Training Center Directors on Trial After Falsely Promising Jobs in Korea

4 min read
Victims of an alleged Korean language school scam and family members stand outside the Phnom Penh Municipal Court after a hearing on January 12, 2021. (Va Sopheanut/VOD)

Two Korean language training school directors stood trial on Tuesday over charges of fraud — involving dozens of workers who each lost thousands of dollars — by falsely promising to send them to work in South Korea. Some were never sent, while others were sent to Dubai instead, the court heard.

Pen Sok, 35, director of Samsung Korean Language Training Center in Phnom Penh’s Pur Senchey district, and Roeun Ratha, 31, director of Anh Sang school in Kampong Chhnang province, were charged with fraud with aggravating circumstances and unlawful removal for cross-border transfer. They were arrested in December 2019 and November 2020, respectively, and the two crimes are punishable by two to five years in prisons and seven to 15 years in jail.

Speaking at the morning hearing, five victims told the court that they had spent hundreds of dollars for health checkups, passports and registration fees and up to $2,500 for the final processing to go to South Korea.

Toam Phally, 31, from Kampong Chhnang, said she learned about the program on Facebook and registered with the Samsung center in Phnom Penh. She was sent to a Kampong Chhnang training center where she trained to work at a salon. But two months after completing her course she was told to go to Dubai instead of Korea. She went, but returned after just five days.

“He said [I would] go to work at a salon but when I arrived there was no salon. There was only massage,” Phally said. “When I arrived, they took me to sit in a massage parlor. I thought, I’ve been cheated.”

Phally said she was one of more than 50 people who ended up in the United Arab Emirates at that time through the linked training centers.

Speaking after the hearing, another worker who testified, Sorn Metta, 24, from Kandal, said he was told he would get seasonal work in South Korea for six months, but no opportunity came about. The training centers refused to refund him, and instead told him they would send him to Dubai if he paid some more money.

Metta said that in Dubai he lived in a rented house with more than 50 workers in a room of about 5 square meters. He was told to distribute flyers for sex services, and was chased by police, he said.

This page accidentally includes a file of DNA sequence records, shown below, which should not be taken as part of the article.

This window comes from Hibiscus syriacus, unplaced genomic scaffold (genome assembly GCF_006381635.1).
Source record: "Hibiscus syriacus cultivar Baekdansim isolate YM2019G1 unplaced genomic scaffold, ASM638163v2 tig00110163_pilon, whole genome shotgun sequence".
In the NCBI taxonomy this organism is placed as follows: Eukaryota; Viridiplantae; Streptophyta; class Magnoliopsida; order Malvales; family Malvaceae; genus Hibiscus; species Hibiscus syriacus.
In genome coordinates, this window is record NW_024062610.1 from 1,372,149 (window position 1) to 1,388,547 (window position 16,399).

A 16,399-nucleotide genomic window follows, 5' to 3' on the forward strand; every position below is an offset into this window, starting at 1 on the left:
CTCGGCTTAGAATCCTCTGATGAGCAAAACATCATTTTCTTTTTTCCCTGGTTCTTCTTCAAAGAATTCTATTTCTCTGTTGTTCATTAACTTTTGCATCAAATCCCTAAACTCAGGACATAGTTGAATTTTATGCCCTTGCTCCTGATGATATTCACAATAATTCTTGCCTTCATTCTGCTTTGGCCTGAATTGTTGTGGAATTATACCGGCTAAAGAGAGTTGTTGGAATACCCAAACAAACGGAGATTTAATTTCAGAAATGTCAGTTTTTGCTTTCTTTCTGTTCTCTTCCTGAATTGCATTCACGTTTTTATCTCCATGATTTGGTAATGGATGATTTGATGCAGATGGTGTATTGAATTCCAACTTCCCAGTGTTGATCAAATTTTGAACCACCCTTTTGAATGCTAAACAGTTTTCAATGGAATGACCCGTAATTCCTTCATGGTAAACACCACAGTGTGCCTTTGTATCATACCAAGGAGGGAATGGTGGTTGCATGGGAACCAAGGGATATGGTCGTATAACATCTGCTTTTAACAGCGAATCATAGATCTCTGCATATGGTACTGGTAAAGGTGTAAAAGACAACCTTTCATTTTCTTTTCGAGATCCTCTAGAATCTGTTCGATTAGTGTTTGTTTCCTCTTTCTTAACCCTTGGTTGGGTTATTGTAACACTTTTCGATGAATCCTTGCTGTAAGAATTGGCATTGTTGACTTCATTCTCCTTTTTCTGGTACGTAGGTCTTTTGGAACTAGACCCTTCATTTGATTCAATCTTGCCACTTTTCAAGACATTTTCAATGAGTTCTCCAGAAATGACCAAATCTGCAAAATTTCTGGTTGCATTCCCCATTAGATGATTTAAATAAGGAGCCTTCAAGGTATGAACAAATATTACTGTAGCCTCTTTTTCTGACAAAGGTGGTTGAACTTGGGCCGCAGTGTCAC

He then got a job at a construction site, but he never got the better pay he was promised nor a visa renewal. He stayed about a month, and ended up spending about $5,000, he said.

“We didn’t trust [the supervisor] and if we still stayed there, we would have ended up in jail,” said Metta.

Chhut Saly, 37, from Kampong Chhnang, said that at first she was sent to Korea for three months, but after returning to Cambodia to renew her visa, she was sent to Dubai.

She was promised a wage of $2,500 to $3,000 a month, but when she arrived, that salary was in dirhams — equating to about $700 to $800.

“I was shocked and I did not end up at a salon,” Saly said. “When I finished working an hour, I was asked to sell my body. … They said if we did the extra business, we could earn more money.”

Two other victims, Phorn Sreyleak, 30, from Koh Kong province, and Phon Davann, 35, from Takeo province, said during the court hearing that they were never sent anywhere despite paying for the training.

Under questioning by deputy prosecutor Song Chhorvoan and Presiding Judge Ouk Reth Kunthea, Sok pleaded guilty, acknowledging that he had registered workers for Korean language classes for $200 to $250, and took between $2,000 to $2,500 to process the transfer of workers even though his center did not have a license to send workers overseas.

However, Sok was evasive at times, earning a rebuke from Chhorvoan, the deputy prosecutor.

Sok told the court that some victims had been refunded $300 to $1,500.

Ham Sunrith, one of the lawyers for the victims, said he represented 26 of more than 50 plaintiffs. His clients had lost $70,000 in total and had received no compensation, he said.

A total of three or four training centers were likely involved in the scheme, he said, adding that there were likely more victims.

Asked why so many people were cheated at the same time, Sunrith said the centers had lured workers through their false promises.

“It was through Facebook and it was announced that they would be sent to work in Korea and get better wages,” Sunrith said.

Judge Reth Kunthea said the trial would continue on January 21.

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